Amazon can be a difficult holding to justify in an ESG portfolio, according to Fidelity’s Jamie Harvey.
The Fidelity Sustainable Global Equity fund has been a top-quartile performer over the past five to 10 years in the IA Global sector, benefiting from an increasing appetite for environmental, social and governance (ESG) investing.
Indeed, over the past decade it has made a total return of 234% in the past decade, beating its peer group by 65.1 percentage points.
However, the investment area has come under pressure this year, as investors have moved away from traditional growth stocks that line ESG funds and into ‘value’ companies, such as oil and miners, that typically tend to score poorly for ESG.
Below, manager Jamie Harvey explains why valuation is still key for sustainable investors and why he holds “controversial” stock Amazon.
Total return of fund vs benchmark over the past 10 years
Source: FE Analytics
What is your investment strategy?
The process is really all about finding not just great companies but also great investments.
In practice, that means finding that small handful of companies that not only make very significant positive impact on the world through their products and services, but also have financial valuation characteristics that you need to make a great investment.
How do you stand out from your peer group?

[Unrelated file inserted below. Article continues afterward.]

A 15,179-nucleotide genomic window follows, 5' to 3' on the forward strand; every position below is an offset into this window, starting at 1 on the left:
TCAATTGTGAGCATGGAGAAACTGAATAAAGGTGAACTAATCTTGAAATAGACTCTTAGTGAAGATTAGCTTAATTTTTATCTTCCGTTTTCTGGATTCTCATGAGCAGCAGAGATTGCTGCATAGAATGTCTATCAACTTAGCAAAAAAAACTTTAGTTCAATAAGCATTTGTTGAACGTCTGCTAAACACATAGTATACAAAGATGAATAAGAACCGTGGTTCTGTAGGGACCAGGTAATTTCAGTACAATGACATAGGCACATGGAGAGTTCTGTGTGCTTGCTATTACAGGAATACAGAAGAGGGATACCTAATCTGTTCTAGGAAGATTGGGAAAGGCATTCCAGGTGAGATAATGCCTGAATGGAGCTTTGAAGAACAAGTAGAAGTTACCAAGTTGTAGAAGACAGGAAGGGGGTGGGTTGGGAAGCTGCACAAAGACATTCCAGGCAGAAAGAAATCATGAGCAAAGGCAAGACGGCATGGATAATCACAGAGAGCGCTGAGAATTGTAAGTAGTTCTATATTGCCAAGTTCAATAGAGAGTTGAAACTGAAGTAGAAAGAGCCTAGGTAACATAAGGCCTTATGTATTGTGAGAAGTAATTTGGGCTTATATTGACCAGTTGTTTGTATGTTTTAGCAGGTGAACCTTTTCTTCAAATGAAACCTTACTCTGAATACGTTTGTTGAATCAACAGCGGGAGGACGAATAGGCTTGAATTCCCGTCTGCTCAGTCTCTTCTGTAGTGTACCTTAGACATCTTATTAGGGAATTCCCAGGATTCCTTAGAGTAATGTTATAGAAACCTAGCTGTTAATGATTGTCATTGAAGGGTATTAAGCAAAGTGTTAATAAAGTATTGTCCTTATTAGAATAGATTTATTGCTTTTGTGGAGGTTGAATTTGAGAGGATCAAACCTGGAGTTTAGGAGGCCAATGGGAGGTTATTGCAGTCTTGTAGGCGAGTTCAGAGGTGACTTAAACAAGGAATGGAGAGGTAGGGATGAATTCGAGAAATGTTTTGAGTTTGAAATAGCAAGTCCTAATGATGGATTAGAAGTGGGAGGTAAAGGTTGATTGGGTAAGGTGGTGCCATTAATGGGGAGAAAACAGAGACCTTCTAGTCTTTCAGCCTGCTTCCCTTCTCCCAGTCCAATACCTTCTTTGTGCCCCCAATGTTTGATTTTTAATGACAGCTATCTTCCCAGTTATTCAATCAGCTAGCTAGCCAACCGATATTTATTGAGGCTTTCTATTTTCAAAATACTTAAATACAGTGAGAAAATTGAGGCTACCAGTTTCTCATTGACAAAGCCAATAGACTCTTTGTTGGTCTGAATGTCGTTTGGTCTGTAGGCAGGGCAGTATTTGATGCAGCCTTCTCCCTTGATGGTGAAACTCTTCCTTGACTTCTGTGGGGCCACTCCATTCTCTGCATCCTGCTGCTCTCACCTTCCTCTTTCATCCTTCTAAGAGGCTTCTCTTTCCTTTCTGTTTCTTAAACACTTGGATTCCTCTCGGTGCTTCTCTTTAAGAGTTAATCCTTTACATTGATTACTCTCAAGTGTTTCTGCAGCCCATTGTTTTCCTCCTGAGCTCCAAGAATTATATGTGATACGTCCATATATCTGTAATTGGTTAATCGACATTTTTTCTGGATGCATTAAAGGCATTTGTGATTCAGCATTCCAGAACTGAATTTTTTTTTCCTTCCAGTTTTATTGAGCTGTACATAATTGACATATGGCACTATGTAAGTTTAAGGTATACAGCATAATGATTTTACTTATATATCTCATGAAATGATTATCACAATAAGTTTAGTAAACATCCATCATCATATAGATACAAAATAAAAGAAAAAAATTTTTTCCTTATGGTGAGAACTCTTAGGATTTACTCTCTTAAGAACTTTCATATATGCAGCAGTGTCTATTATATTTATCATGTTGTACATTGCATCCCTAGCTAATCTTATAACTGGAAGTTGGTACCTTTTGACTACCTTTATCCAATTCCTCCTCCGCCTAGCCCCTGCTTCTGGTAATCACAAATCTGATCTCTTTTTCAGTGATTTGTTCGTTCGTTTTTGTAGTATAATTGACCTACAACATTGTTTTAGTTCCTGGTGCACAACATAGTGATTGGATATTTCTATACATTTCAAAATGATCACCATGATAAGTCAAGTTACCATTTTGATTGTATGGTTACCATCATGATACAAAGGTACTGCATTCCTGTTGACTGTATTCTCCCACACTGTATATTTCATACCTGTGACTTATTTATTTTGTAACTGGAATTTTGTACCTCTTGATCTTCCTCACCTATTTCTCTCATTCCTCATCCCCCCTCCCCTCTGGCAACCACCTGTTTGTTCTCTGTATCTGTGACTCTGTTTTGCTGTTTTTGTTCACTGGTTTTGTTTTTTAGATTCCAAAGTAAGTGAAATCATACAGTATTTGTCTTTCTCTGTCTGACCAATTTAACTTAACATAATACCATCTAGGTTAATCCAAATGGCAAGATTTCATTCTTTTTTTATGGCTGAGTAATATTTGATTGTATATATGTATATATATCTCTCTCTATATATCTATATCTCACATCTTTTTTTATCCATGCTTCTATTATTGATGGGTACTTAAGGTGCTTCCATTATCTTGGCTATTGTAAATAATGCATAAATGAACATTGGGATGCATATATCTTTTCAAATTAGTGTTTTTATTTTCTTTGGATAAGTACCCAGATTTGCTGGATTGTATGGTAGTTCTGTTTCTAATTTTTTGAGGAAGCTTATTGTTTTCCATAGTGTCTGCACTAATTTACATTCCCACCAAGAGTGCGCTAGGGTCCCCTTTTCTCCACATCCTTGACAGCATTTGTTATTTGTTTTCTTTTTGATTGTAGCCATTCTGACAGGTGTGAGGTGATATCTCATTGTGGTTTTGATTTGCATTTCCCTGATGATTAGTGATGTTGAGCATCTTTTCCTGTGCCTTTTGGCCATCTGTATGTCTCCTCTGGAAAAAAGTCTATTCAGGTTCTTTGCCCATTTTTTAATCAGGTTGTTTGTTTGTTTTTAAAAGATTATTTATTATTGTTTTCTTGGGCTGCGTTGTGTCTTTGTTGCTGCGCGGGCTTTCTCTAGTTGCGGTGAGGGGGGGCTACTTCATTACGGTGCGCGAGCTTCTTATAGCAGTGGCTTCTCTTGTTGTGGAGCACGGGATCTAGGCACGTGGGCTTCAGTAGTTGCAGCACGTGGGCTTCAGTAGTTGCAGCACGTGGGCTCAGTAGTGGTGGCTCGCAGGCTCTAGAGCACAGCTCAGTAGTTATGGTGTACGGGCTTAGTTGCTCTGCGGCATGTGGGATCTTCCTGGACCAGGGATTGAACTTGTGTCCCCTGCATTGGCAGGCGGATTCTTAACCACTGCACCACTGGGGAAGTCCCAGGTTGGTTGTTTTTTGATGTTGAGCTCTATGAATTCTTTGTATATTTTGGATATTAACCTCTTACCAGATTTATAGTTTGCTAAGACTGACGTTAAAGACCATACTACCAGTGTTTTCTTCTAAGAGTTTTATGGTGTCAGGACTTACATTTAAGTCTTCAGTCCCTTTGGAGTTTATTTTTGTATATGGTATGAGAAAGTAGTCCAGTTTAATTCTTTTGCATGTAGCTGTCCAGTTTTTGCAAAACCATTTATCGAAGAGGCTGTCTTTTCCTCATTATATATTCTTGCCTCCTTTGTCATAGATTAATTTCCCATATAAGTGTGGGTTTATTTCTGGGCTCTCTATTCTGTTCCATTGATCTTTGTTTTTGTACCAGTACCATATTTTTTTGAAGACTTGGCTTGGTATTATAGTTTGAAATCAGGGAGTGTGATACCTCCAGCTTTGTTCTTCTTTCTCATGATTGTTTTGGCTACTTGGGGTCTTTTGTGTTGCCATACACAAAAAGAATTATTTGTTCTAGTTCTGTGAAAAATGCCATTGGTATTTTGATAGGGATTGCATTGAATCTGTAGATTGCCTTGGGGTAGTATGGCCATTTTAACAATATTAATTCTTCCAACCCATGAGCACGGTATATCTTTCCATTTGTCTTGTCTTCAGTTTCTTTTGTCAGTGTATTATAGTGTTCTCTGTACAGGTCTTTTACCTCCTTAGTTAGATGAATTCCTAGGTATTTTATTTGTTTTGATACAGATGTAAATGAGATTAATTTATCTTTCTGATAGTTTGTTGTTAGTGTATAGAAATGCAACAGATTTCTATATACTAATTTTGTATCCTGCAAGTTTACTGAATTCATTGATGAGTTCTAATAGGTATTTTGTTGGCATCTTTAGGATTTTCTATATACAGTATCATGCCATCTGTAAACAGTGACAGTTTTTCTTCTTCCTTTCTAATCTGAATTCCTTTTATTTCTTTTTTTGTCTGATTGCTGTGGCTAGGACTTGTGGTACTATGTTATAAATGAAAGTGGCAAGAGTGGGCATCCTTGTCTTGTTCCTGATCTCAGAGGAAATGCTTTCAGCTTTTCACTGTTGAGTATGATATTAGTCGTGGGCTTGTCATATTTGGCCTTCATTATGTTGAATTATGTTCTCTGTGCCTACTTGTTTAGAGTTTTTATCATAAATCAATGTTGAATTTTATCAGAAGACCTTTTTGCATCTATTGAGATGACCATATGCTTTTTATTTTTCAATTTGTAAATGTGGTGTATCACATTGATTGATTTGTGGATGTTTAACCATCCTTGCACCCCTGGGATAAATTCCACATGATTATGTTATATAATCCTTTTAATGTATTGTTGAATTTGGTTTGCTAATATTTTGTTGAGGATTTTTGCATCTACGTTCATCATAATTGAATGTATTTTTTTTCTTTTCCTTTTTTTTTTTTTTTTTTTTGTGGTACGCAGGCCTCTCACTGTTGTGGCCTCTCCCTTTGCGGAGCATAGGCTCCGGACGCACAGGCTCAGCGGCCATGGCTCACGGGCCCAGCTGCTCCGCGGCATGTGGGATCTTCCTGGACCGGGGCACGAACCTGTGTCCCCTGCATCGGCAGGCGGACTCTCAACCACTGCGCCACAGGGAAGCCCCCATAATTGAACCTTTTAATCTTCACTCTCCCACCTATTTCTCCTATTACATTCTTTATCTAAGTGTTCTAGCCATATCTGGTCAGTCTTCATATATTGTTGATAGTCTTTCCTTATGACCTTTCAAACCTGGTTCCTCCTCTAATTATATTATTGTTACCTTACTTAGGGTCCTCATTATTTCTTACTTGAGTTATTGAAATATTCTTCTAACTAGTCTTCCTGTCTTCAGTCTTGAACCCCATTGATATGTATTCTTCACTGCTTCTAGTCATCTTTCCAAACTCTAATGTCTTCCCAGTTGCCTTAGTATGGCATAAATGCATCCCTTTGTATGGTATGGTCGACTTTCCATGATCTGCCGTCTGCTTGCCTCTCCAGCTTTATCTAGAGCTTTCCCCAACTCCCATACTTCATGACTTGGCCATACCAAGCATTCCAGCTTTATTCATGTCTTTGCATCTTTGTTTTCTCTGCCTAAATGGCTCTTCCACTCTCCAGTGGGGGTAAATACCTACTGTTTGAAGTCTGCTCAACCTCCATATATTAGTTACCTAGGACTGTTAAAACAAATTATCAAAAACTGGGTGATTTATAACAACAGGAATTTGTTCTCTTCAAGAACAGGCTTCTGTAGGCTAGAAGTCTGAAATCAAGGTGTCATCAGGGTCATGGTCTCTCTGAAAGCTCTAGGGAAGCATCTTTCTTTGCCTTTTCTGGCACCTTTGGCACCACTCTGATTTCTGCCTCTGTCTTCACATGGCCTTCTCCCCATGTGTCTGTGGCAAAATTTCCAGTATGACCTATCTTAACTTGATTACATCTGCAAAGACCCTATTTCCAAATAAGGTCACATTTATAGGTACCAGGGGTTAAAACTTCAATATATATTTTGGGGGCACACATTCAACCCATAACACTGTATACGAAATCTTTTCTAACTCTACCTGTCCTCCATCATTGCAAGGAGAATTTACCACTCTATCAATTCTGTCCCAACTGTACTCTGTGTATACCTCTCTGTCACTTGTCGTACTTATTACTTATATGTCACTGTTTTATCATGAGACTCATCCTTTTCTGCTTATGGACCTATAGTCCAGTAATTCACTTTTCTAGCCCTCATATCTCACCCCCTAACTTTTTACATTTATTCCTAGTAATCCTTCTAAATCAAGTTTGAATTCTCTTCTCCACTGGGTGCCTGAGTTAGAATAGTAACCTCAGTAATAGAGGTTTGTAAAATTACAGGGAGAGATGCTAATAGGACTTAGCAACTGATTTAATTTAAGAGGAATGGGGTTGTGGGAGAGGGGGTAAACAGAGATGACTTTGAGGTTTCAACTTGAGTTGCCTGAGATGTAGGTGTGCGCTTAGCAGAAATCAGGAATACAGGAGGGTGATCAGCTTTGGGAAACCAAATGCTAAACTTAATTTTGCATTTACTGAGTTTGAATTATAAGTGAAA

A key fundamental to us is valuation, which I think we pay a little bit more attention to than some of our sustainable peers.
In order to have an investment in that sustainable universe, I think people have felt they needed to sacrifice some of that valuation discipline to own the best companies.
Up until the start of this year, the types of companies we’re talking about traded at pretty high multiples versus their own history and in absolute terms but sacrificing valuation discipline is never a good route to go down.
Is it tricky holding Amazon as an ESG manager?
I think Amazon is probably the most controversial holding we have and the reason we own it if for Amazon Web Services (AWS).
Cloud-based computing is roughly 95% less carbon intensive than on-premises servers, so AWS is extremely efficient from both a financial and environmental point of view.
Amazon is decarbonising massively, which has a very meaningful difference on global carbon emissions, but clearly the debate is mostly around the retail part of the business.
I think we take some comfort from the fact that it clearly is making very big strides on the social side of the business, but it is by no means perfect and there remains a lot more work to be done.
How are you pushing the company to improve?
Through engagement, you can’t really change what a company does but you can change how it does it.
We’re continuing to push Amazon to improve on working relationships with employees through paid time off, parental leave and making sure that there’s paid sickness, which is sadly not a standard thing in America.
A big topic we’re engaging with it on is union relations – it is attempting to block unionisation in certain aspects of the US business and we’re encouraging the firm to consider its policies there.
It is making big strides on the environmental side, so it’s more about encouraging the management team to keep up the pace as opposed to asking to change what it is doing.
What’s the biggest challenge facing the fund?
The derating of quality businesses is a challenge for us. While we may be less exposed than some of our peers, we are still more exposed than the benchmark.